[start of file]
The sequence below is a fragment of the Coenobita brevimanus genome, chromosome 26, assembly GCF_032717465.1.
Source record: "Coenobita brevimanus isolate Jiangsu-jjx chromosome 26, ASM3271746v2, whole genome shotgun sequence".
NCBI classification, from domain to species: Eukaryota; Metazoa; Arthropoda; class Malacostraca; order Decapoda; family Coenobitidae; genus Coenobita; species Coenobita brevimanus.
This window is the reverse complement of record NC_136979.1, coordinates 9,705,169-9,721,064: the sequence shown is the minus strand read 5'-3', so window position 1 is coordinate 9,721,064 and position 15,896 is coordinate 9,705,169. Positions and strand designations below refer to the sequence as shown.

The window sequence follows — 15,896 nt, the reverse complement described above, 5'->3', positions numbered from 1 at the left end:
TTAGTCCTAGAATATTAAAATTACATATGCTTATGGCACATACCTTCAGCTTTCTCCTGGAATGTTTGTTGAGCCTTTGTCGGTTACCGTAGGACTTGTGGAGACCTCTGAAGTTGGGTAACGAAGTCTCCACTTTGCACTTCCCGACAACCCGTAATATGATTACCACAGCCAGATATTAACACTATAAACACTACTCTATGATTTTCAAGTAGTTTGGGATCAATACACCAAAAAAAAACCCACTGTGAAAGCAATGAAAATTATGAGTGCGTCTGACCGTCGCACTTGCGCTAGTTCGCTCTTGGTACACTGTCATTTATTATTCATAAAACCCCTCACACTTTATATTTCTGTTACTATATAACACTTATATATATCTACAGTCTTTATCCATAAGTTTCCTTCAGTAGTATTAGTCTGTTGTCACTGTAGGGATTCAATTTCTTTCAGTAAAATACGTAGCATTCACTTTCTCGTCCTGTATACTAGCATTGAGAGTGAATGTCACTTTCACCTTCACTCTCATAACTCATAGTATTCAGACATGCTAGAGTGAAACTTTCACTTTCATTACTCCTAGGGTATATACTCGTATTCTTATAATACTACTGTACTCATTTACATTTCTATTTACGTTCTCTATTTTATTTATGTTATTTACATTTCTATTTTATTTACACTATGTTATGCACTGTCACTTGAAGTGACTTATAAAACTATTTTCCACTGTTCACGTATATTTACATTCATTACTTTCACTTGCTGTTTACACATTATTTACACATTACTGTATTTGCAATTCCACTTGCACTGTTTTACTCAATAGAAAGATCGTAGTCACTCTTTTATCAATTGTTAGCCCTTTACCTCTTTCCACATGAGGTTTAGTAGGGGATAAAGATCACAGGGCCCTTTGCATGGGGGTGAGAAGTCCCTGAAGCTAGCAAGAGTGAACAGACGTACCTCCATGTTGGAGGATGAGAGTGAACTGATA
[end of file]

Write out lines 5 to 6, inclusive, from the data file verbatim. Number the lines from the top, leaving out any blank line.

The window sequence follows — 15,896 nt, the reverse complement described above, 5'->3', positions numbered from 1 at the left end:
TTAGTCCTAGAATATTAAAATTACATATGCTTATGGCACATACCTTCAGCTTTCTCCTGGAATGTTTGTTGAGCCTTTGTCGGTTACCGTAGGACTTGTGGAGACCTCTGAAGTTGGGTAACGAAGTCTCCACTTTGCACTTCCCGACAACCCGTAATATGATTACCACAGCCAGATATTAACACTATAAACACTACTCTATGATTTTCAAGTAGTTTGGGATCAATACACCAAAAAAAAACCCACTGTGAAAGCAATGAAAATTATGAGTGCGTCTGACCGTCGCACTTGCGCTAGTTCGCTCTTGGTACACTGTCATTTATTATTCATAAAACCCCTCACACTTTATATTTCTGTTACTATATAACACTTATATATATCTACAGTCTTTATCCATAAGTTTCCTTCAGTAGTATTAGTCTGTTGTCACTGTAGGGATTCAATTTCTTTCAGTAAAATACGTAGCATTCACTTTCTCGTCCTGTATACTAGCATTGAGAGTGAATGTCACTTTCACCTTCACTCTCATAACTCATAGTATTCAGACATGCTAGAGTGAAACTTTCACTTTCATTACTCCTAGGGTATATACTCGTATTCTTATAATACTACTGTACTCATTTACATTTCTATTTACGTTCTCTATTTTATTTATGTTATTTACATTTCTATTTTATTTACACTATGTTATGCACTGTCACTTGAAGTGACTTATAAAACTATTTTCCACTGTTCACGTATATTTACATTCATTACTTTCACTTGCTGTTTACACATTATTTACACATTACTGTATTTGCAATTCCACTTGCACTGTTTTACTCAATAGAAAGATCGTAGTCACTCTTTTATCAATTGTTAGCCCTTTACCTCTTTCCACATGAGGTTTAGTAGGGGATAAAGATCACAGGGCCCTTTGCATGGGGGTGAGAAGTCCCTGAAGCTAGCAAGAGTGAACAGACGTACCTCCATGTTGGAGGATGAGAGTGAACTGATA